Driven by the still rising number of broadband subscribers, the desire to share bandwidth, residential gateway use by telecom broadband providers, and increases in Asia/Pacific, the worldwide installed base of home networks is expected to break the 200 million mark by the end of 2008. Compared to previous years, the growth of the total market for broadband and network customer premises equipment (CPE) is slowing, but is expected to remain positive through at least 2012 as technological upgrades will spur replacements, reports In-Stat. The total CPE market includes broadband modems, routers and residential gateway equipment for DSL, cable, fiber-to-the-home (FTTH), Fixed Wireless Broadband (FWB) and Fixed Satellite Broadband (FSB), the high-tech market research firm says.

“With worldwide broadband subscribers predicted to exceed 500 million in 2010, there will be a very significant installed base of equipment that presents opportunities for replacements and upgrades,” says Joyce Putscher, In-Stat analyst. “Gigabit Ethernet, VoIP, the DSL Forum’s TR-69 and 802.11n are examples of drivers for CPE upgrades and replacements over the next several years. But we see a potential issue in terms of consumers’ lack of knowledge regarding the benefits and differences between 802.11g and 802.11n, which could spell trouble for 802.11n upgrades.” Recent research by In-Stat found the following:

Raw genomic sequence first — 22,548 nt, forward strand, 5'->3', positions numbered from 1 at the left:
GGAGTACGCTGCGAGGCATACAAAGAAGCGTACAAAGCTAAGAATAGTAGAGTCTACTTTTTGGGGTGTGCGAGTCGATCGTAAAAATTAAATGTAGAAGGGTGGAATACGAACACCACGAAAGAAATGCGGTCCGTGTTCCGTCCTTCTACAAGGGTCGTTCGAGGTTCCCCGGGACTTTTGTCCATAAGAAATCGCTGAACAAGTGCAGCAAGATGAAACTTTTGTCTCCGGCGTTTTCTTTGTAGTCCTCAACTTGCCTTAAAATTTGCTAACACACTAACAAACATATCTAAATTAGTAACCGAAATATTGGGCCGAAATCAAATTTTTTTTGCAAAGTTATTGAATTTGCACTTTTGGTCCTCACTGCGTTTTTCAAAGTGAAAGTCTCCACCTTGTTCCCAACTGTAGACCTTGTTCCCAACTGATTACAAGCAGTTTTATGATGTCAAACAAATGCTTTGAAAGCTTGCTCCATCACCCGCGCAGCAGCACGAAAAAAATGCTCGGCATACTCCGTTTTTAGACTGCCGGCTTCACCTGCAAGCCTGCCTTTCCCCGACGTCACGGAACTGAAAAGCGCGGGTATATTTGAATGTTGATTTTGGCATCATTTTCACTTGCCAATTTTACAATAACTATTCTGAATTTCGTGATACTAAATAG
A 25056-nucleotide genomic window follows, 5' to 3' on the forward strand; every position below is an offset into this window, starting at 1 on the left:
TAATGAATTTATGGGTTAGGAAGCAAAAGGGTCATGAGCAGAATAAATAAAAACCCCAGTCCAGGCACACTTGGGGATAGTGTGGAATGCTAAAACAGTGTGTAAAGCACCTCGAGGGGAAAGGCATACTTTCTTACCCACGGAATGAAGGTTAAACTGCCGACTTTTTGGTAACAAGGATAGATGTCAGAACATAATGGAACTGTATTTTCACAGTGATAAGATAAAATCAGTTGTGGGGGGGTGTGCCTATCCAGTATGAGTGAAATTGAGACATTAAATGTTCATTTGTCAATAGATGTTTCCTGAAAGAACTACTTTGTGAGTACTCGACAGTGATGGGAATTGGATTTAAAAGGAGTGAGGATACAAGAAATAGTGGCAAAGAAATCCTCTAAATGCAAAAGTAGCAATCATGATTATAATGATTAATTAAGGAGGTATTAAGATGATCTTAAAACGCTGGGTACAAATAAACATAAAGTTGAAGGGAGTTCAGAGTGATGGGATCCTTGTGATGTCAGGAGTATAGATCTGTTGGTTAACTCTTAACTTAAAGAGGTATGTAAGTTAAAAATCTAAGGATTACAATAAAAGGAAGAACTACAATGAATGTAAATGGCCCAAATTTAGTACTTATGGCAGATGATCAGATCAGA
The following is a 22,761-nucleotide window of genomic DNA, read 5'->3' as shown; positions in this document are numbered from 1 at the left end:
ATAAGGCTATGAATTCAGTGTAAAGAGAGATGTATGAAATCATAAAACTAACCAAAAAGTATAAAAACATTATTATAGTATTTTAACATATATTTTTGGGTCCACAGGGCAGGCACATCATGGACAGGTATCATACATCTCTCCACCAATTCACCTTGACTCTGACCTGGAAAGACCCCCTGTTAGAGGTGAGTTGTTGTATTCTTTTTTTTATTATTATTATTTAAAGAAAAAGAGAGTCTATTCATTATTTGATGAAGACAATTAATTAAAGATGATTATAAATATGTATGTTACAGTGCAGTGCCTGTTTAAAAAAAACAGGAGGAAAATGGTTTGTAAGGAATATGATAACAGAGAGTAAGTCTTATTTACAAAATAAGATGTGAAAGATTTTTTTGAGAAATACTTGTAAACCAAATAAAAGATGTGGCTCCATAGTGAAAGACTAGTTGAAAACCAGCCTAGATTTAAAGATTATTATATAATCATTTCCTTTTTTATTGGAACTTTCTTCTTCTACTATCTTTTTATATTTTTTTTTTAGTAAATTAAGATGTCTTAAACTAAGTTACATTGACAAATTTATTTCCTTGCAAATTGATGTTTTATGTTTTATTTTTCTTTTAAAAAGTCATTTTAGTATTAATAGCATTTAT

• Worldwide CPE unit shipments grew 15 percent in 2007 by 149 millions.
  • By 2010, gateways will garner a majority share of global annual CPE revenue.
  • By 2012, routers are expected to still be comprised of a higher percentage of wireless units than DSL gateways. Asia/Pacific’s share of routers will continue to increase through 2011.
  • Worldwide home LAN PHY interface shipments will surpass 500 million during 2010.
  • “Green” network equipment is not among the most important features in consumers’ minds.